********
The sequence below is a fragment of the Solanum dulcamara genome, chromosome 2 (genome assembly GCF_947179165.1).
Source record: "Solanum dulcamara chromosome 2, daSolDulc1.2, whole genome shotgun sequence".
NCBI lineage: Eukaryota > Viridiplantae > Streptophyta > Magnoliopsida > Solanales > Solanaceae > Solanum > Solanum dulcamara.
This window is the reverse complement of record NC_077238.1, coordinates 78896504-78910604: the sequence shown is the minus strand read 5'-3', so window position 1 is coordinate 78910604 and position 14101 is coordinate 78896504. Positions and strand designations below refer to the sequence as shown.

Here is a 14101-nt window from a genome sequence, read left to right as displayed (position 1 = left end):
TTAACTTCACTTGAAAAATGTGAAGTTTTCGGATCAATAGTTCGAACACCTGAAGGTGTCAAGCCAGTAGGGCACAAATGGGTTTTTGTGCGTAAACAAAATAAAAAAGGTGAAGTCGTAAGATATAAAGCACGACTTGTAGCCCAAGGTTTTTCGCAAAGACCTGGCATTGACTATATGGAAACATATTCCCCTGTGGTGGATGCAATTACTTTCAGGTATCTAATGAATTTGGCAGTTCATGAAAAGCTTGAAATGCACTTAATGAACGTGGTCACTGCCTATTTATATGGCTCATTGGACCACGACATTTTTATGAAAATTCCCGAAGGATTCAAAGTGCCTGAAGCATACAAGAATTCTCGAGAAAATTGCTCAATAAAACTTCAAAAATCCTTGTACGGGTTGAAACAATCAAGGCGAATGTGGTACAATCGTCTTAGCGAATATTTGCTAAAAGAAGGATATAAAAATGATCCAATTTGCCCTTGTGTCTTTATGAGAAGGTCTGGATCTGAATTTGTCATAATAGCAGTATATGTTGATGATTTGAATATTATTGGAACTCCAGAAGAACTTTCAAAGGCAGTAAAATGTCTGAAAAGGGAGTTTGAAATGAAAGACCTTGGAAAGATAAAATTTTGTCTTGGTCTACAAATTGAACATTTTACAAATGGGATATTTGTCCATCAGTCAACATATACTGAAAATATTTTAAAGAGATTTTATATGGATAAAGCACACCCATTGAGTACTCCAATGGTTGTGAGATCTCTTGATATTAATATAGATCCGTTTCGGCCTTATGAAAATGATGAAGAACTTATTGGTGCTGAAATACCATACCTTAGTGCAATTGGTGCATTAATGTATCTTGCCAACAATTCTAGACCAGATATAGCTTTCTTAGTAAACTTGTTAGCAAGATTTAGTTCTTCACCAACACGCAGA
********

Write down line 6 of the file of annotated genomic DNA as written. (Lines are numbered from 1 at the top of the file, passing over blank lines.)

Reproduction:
TTAACTTCACTTGAAAAATGTGAAGTTTTCGGATCAATAGTTCGAACACCTGAAGGTGTCAAGCCAGTAGGGCACAAATGGGTTTTTGTGCGTAAACAAAATAAAAAAGGTGAAGTCGTAAGATATAAAGCACGACTTGTAGCCCAAGGTTTTTCGCAAAGACCTGGCATTGACTATATGGAAACATATTCCCCTGTGGTGGATGCAATTACTTTCAGGTATCTAATGAATTTGGCAGTTCATGAAAAGCTTGAAATGCACTTAATGAACGTGGTCACTGCCTATTTATATGGCTCATTGGACCACGACATTTTTATGAAAATTCCCGAAGGATTCAAAGTGCCTGAAGCATACAAGAATTCTCGAGAAAATTGCTCAATAAAACTTCAAAAATCCTTGTACGGGTTGAAACAATCAAGGCGAATGTGGTACAATCGTCTTAGCGAATATTTGCTAAAAGAAGGATATAAAAATGATCCAATTTGCCCTTGTGTCTTTATGAGAAGGTCTGGATCTGAATTTGTCATAATAGCAGTATATGTTGATGATTTGAATATTATTGGAACTCCAGAAGAACTTTCAAAGGCAGTAAAATGTCTGAAAAGGGAGTTTGAAATGAAAGACCTTGGAAAGATAAAATTTTGTCTTGGTCTACAAATTGAACATTTTACAAATGGGATATTTGTCCATCAGTCAACATATACTGAAAATATTTTAAAGAGATTTTATATGGATAAAGCACACCCATTGAGTACTCCAATGGTTGTGAGATCTCTTGATATTAATATAGATCCGTTTCGGCCTTATGAAAATGATGAAGAACTTATTGGTGCTGAAATACCATACCTTAGTGCAATTGGTGCATTAATGTATCTTGCCAACAATTCTAGACCAGATATAGCTTTCTTAGTAAACTTGTTAGCAAGATTTAGTTCTTCACCAACACGCAGA